Monday, July 02, 2012

update from Armageddon

Last week after days of extreme heat I was hoping for a thunderstorm to clear the air and humidity and give my plants a much needed drink of water.  Instead I got Armageddon.  Friday night about 10:45 pm, we were watching Charlie's favorite show, Discovery Channel's "Flying Wild Alaska", when we thought the end of the world had come.  With no warning,since we weren't watching a local station we didn't get the emergency weather updates, the wind picked up and outside our house looked like a scene from the Wizard of Oz.  I grabbed the chair cushions and plants off the front porch and slammed the door just as a huge twig came hurling toward the front door.  Much wind and lightening and very little rain later, the lights went out.  It was a "Derecho", a storm that started in Chicago and laid waste from there to the Atlantic Ocean.  Because of our location just at the bottom of a large hill, we got the worst effects of the storm as the wind picked up speed due to the Venturi effect of compressing the air under the hill.  Everyone in the path of the "derecho" had a huge storm but we have a narrow path of destruction where the trees were literally stripped of leaves.

The morning after the storm, after checking on my dad who lives nearby, we went to the grocery to buy ice.  My kudos go to Shopper's Food Warehouse which, despite running on just their emergency generators, was open and had pulled their ice supply to the front of the store.  I was able to get a couple of bags for me and a couple for my dad.  We did a survey of the neighborhood and discovered that the damage was in pockets, one street had no damage, the next one over was covered in downed trees.  With multiple trees down in our neighborhood the streets were blocked and the power lines are a spaghetti of tangles that makes me think if I was the power company I wouldn't even try to untangle them;  I'd just start over.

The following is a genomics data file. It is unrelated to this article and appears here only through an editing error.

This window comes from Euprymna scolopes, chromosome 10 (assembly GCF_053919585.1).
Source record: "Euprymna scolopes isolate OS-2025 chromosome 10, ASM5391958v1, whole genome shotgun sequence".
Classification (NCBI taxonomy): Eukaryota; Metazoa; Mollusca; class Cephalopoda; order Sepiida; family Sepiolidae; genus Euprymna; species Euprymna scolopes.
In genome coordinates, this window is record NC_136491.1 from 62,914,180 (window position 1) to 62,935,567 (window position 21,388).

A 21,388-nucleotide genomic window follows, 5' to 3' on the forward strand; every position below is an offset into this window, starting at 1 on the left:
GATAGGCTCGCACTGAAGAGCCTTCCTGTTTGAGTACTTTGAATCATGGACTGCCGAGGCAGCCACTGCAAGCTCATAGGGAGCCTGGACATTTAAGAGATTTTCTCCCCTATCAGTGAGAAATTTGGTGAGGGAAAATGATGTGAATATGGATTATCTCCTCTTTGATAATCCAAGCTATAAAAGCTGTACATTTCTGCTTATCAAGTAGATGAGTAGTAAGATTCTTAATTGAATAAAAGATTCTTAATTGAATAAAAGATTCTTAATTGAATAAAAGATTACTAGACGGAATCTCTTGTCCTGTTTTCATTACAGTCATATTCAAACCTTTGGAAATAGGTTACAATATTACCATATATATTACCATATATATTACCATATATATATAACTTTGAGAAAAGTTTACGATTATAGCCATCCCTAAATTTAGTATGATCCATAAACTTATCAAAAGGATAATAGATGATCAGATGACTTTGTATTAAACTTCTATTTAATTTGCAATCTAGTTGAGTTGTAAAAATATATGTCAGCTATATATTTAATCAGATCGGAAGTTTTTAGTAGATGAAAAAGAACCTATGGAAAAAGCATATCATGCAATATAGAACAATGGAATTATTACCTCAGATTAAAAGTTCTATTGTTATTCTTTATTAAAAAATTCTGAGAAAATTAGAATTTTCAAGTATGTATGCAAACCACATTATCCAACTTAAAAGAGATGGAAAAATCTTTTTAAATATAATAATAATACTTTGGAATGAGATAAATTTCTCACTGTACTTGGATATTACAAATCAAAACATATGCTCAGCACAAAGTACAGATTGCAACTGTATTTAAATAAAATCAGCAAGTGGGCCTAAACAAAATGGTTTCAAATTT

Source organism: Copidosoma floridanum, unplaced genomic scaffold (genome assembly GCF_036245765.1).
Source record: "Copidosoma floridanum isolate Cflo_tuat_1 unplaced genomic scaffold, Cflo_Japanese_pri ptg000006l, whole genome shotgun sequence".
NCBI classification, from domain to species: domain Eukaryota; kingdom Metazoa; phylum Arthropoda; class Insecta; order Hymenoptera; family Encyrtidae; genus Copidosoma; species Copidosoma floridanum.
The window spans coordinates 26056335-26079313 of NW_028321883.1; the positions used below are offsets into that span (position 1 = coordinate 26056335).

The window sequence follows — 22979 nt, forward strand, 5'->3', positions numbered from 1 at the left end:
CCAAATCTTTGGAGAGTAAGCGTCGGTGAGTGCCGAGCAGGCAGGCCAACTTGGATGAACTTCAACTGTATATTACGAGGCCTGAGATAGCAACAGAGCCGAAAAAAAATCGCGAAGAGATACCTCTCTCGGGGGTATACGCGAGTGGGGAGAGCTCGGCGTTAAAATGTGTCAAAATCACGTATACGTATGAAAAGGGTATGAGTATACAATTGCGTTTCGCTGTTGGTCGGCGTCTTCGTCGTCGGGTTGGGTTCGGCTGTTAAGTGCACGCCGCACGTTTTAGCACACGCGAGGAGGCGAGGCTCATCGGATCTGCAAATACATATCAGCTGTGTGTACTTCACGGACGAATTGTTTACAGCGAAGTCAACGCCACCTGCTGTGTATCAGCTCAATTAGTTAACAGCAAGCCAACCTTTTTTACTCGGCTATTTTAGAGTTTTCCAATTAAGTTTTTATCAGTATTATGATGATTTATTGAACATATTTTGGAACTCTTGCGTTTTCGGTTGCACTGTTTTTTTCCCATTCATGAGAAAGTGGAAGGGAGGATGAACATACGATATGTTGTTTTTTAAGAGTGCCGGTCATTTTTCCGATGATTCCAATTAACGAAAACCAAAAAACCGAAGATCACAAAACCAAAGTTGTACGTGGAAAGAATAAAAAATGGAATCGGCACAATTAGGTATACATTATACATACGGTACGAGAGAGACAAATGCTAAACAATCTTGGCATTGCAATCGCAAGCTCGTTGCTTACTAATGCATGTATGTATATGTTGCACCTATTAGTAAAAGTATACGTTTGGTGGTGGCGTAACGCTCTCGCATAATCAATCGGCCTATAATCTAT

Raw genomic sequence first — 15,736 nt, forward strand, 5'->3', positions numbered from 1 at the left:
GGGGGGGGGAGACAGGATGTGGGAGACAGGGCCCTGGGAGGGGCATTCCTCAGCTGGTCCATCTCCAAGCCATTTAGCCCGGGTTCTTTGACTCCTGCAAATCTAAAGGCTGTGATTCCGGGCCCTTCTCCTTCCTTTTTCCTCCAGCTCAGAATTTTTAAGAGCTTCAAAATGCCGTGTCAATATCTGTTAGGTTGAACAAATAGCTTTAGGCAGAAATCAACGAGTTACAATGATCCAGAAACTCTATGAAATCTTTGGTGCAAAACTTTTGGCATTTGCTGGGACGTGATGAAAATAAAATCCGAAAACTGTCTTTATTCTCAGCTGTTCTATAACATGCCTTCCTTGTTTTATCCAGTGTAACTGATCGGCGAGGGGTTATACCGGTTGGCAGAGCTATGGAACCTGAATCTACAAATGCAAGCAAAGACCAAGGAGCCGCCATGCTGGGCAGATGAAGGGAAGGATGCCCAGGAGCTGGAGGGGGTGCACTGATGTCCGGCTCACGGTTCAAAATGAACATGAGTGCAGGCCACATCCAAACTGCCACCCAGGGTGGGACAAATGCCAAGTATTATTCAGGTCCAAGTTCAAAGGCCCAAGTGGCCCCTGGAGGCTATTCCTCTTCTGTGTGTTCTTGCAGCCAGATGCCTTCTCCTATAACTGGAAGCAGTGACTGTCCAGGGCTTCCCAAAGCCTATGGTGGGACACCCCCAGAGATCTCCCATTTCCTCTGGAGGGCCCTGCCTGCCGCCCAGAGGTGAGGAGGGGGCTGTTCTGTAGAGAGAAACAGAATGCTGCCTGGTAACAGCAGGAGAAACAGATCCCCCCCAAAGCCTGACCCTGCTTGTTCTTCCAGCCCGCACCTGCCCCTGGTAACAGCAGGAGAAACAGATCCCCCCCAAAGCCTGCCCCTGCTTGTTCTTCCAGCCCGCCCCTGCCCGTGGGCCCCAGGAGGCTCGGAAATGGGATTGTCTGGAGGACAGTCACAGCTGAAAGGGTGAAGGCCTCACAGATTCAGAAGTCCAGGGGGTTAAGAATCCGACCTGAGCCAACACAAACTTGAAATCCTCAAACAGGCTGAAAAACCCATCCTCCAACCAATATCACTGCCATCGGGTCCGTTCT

Late in the day we decided to head to Ikea to walk around and hit the shopping mall to get some A/C.  After a long shopping mall visit and a stop for dinner we returned home to find that 1) my father now had power (yay!) and 2) we had to try about 6 different ways to get into our neighborhood because more streets were now closed.  We thought we were going to have to hike in, but the last way in (which if you were not native to the area you never would have known about) was open and we arrived to our dark home. 

So here were are at Monday.  The power company hasn't yet scheduled any repairs in our neighborhood so I'm figuring we have at least 2 more days or more.  They say by Friday they will have 90% restored.  I just hope I'm not in the 10%.  It is heading for the upper 90's to 100 every day.  Even I, who don't mind the heat, am missing my fans and my refrigerator and my internet.  I've thrown out food and stashed a bit of stuff in my dad's freezer.  We will survive this and I hope mostly with good humor.  This afternoon I'm at the library sharing my power strip so people can use their computers and recharge their cell phones.

I can generally get through the day just fine but we are having trouble sleeping since the upstairs of our house is about 100 degrees.  We've put a blowup bed on the porch but I'm so restless I spend most of the night just wandering the house.  As I remind my children when things like this happen, it will make a great cocktail party story someday.

So, here are my tips for coping:
  • Don't bitch and moan, it only makes you feel worse.
  • Shower often, sometimes three times a day.  You'll feel better.
  • Remind yourself that it could be worse.  The house didn't burn down, a tree didn't fall on our house or car, we weren't injured, and it's not cold.
  • A couple of gin and tonics before bed really help!

1 comment:

Hattie said...

Wow! What an experience. I hope you did not sustain too much damage to your house or property.
I am glad the weather has moderated and that the clean up is underway.
We live in fear of things like this happening to us in Hawaii, which is so prone to natural disasters, and it is hard to imagine such destruction where you are.